The Forty-Eight Special comes with a tiny 10 litre tank, new, steamroller front-end and 8 inch high Tallboy handlebars. Compared to the regular Forty-Eight, there’s also a lot more chrome.

The Iron 1200 features a ‘fast-back’ café seat, mini-ape black handlebars and a glossy black fly screen. It’s also got more range with a 15 litre tank and fancy colour paint/graphics. There’s also a lot less chrome and a lot more black.

So that’s two more of the 100 bikes out of the way.  And a new electric just around the corner

 

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Harley-Davidson’s electric motorcycle will be a ‘Revelation’ (according to trademark filings)

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Harley-Davidson trademark casts revelatory eye into future of their electric motorcycle plans.

If you were to have said a year or so ago that arguably the world’s most famous motorcycle brand would be frequently linked with falling sales and financial woe then most people would have said that you were barking mad.

However, with recent stories of millennial woe and mounting board concern the immediate future of the famours Bar and Shield brand is far from certain.

With a commitment to releasing 100 new motorcycles over the next ten years however, the folks at Harley-Davidson motorcycles do at least seem to have a plan to tackle their problem, and – along with Indian Motorcycle – they are preparing to take that battle to uncharted territory.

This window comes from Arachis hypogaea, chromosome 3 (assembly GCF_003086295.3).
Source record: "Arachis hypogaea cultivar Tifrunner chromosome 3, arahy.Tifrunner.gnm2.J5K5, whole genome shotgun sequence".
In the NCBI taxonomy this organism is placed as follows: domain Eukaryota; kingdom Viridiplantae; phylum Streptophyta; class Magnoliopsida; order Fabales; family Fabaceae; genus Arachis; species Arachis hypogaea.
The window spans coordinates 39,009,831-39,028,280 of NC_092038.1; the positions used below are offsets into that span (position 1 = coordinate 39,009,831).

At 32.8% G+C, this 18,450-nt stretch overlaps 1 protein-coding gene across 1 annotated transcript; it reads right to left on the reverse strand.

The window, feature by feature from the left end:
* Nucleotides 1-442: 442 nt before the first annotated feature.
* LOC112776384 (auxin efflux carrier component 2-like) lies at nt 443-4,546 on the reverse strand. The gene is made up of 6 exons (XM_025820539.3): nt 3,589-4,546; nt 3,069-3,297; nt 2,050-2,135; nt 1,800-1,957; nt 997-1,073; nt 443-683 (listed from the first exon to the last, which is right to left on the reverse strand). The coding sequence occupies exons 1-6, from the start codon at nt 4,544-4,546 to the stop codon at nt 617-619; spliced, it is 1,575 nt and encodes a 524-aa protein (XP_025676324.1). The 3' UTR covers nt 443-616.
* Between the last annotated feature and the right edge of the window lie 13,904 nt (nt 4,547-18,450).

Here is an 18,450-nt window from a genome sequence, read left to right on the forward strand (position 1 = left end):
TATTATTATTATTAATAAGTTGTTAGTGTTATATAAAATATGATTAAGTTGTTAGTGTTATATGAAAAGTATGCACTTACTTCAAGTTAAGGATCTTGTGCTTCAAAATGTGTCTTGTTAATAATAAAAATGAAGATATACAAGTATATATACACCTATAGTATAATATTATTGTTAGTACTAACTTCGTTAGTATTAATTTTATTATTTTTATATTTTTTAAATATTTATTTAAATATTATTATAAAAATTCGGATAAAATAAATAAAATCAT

Last month the news broke that Harley were looking to get their electric motorcycle out and onto the streets by the end of 2019 and now it would seem that we know a little more about what form that new electric technology might take. Or the name of it at least.

According to a recent trademark application filed with the United States Patent & Trademark Office then name that Harley Davidson will use to refer to their new electric drive-train technology will be ‘Revelation’.

The interpretation by our (genuine) friends over at Asphalt & Rubber is that this will not be the name of the final motorcycle however, but rather the name used to refer to the technology/motor itself.

We’re not sure if the final name of the electrified Harley will be that of the Livewire moniker attributed to its pre-production/concept that was produced as a test vehicle back in 2014, but the choice of ‘Revelation’ for the motor technology is an interesting one to say the least.

The company already uses similar sounding names for it’s Evolution’ and ‘Revolution X’ V-Twin engines, so ‘Revelation’ isn’t too far of a stretch for the imagination, but it’s certainly an interesting one…

The Book of Revelation in Christian faith is effectively an apocalyptic prophecy.

The notion that it will be the old, warhorse Harley-Davidson to be the first major manufacturer on course to release a production electric motorcycle could well be considered an event of almost biblical proportions.

Source: USPTO via Asphalt & Rubber